Climate change and unpredictable weather patterns are slowly causing poor productivity or sometimes loss of entire crop hence the need for substantial changes in farming practices.
Gone are the days when farmers use to do excessive tillage that has been associated with continued land degradation resulting in productivity problems.
In addition, farmers especially those growing horticulture crops no longer wait to fully harvest their first crops as they can intercrop the second crop after the first one has completed its development in what is called relay cropping.
It is this farming practice that Paul Mpanda Mboiro, a horticulture farmer from Igamba Ng’ombe, Tharaka Nithi County has been involved in since 2018 September when he started commercial production of tomatoes, watermelons, kales and sweet potatoes within his five acres piece of land.
Tomato being his key crop, he ensures that he divides his farms well in that while one portion is being harvested, the other has plants at the flowering stage and while there are some seedlings in the nursery, others are just transplanted to the seedbed.
“This way,” says Mpanda, “I am always harvesting and selling the produce all year round making a steady income just like those in formal employment.”
He learned this style of farming way back in 2015 when he was a trader of fresh produce at Kongowea Market in Mombasa County where he used to source tomatoes among other crops directly from farmers and take them to the market.
“During the time, I noticed that there were some farmers who always had tomatoes from their own farms to sell and when I required, they were free to share their double-cropping technique,” said Mpanda.
So, he decided to try distance farming which could not work because those whom he put in charge became insincere prompting him to retire home in Makanyanga village, Tharaka Nithi County in 2018 August to focus on crop production.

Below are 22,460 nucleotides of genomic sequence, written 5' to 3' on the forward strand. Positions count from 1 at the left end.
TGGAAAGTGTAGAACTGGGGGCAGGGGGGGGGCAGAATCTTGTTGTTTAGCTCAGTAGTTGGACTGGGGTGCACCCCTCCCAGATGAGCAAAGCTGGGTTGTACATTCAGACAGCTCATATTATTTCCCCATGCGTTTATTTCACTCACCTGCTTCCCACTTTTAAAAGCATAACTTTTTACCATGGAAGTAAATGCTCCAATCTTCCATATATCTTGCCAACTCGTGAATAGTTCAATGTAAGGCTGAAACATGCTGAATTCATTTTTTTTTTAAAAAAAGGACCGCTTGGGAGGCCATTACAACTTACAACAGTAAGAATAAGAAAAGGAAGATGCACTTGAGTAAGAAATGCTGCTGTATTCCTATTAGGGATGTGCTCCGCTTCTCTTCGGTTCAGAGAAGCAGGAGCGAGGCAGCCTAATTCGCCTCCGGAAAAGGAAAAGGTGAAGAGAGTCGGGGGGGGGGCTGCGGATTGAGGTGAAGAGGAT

His first tomatoes which he planted on half an acre in September that year was his source of motivation.
He could harvest 2-3 tonnes per week selling at Sh200-300 a kilo. At the end of the season he had over Sh0.5m gross income hence he became determined to increase his production.
To avoid repeating the same crop on the same piece of land, he increased the acreage to two, to three then to five overtime. this has since enabled him to practice crop rotation by growing watermelons, sweet potatoes, kales and sometimes maize to discourage the build-up of certain pests and diseases.
“Maize does not do well here but I just decided to be introducing it into a tomato farm at the time tomatoes which take a short time to mature are getting exhausted, there is something to occupy the space to even reduce the growth of weeds,” said Mpanda.
He also does fish farming having build two large ponds measuring 25×20 feet and 45×40 feet. The ponds have tilapia, mudfish and catfish.
He harvests the mature ones which he sells at Chuka Fisheries at Sh100-200 a piece or Sh350 a kilo.
Coming as a reprieve for him and other farmers in the area is Makanganga Irrigation Scheme which he says was completed two months ago and farmers have already started benefiting from the free water by the Ministry of Agriculture.
Confident that the scheme will see them through the dry season, Mpanada is currently selling his last tomato harvests from half an acre while there are others already flowering and will soon be ready for market.
“I am sure that by May I will be planting others so that I do not run out of the produce at any point in time,” he said.